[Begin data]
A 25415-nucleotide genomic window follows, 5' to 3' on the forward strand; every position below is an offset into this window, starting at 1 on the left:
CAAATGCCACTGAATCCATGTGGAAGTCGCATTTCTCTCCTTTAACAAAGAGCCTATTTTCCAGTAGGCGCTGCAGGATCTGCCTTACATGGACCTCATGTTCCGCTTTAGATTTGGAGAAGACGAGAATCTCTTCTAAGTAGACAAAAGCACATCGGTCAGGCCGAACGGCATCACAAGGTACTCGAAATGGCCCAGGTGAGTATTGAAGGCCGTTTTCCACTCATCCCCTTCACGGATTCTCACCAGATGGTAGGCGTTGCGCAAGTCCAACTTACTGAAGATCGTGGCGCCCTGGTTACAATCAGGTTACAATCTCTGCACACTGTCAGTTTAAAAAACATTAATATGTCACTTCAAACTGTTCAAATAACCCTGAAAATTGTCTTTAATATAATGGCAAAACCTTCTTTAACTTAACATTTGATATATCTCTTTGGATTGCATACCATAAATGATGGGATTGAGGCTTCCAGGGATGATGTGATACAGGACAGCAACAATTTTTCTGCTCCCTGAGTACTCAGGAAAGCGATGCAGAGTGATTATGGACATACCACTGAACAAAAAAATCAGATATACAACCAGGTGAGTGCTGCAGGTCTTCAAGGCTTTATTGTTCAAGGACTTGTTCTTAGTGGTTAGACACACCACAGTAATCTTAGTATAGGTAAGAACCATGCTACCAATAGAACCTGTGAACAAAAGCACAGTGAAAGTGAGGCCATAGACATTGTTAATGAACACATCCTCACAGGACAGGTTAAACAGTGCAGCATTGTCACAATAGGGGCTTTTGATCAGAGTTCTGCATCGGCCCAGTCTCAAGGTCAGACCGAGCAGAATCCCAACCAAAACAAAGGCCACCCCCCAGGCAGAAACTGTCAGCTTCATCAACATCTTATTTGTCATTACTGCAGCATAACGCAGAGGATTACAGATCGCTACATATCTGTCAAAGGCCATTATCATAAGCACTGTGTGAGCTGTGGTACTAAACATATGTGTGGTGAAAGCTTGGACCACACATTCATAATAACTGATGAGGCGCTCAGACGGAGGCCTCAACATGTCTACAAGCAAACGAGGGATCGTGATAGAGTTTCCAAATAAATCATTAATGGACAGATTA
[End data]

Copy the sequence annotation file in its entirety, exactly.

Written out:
A 25415-nucleotide genomic window follows, 5' to 3' on the forward strand; every position below is an offset into this window, starting at 1 on the left:
CAAATGCCACTGAATCCATGTGGAAGTCGCATTTCTCTCCTTTAACAAAGAGCCTATTTTCCAGTAGGCGCTGCAGGATCTGCCTTACATGGACCTCATGTTCCGCTTTAGATTTGGAGAAGACGAGAATCTCTTCTAAGTAGACAAAAGCACATCGGTCAGGCCGAACGGCATCACAAGGTACTCGAAATGGCCCAGGTGAGTATTGAAGGCCGTTTTCCACTCATCCCCTTCACGGATTCTCACCAGATGGTAGGCGTTGCGCAAGTCCAACTTACTGAAGATCGTGGCGCCCTGGTTACAATCAGGTTACAATCTCTGCACACTGTCAGTTTAAAAAACATTAATATGTCACTTCAAACTGTTCAAATAACCCTGAAAATTGTCTTTAATATAATGGCAAAACCTTCTTTAACTTAACATTTGATATATCTCTTTGGATTGCATACCATAAATGATGGGATTGAGGCTTCCAGGGATGATGTGATACAGGACAGCAACAATTTTTCTGCTCCCTGAGTACTCAGGAAAGCGATGCAGAGTGATTATGGACATACCACTGAACAAAAAAATCAGATATACAACCAGGTGAGTGCTGCAGGTCTTCAAGGCTTTATTGTTCAAGGACTTGTTCTTAGTGGTTAGACACACCACAGTAATCTTAGTATAGGTAAGAACCATGCTACCAATAGAACCTGTGAACAAAAGCACAGTGAAAGTGAGGCCATAGACATTGTTAATGAACACATCCTCACAGGACAGGTTAAACAGTGCAGCATTGTCACAATAGGGGCTTTTGATCAGAGTTCTGCATCGGCCCAGTCTCAAGGTCAGACCGAGCAGAATCCCAACCAAAACAAAGGCCACCCCCCAGGCAGAAACTGTCAGCTTCATCAACATCTTATTTGTCATTACTGCAGCATAACGCAGAGGATTACAGATCGCTACATATCTGTCAAAGGCCATTATCATAAGCACTGTGTGAGCTGTGGTACTAAACATATGTGTGGTGAAAGCTTGGACCACACATTCATAATAACTGATGAGGCGCTCAGACGGAGGCCTCAACATGTCTACAAGCAAACGAGGGATCGTGATAGAGTTTCCAAATAAATCATTAATGGACAGATTA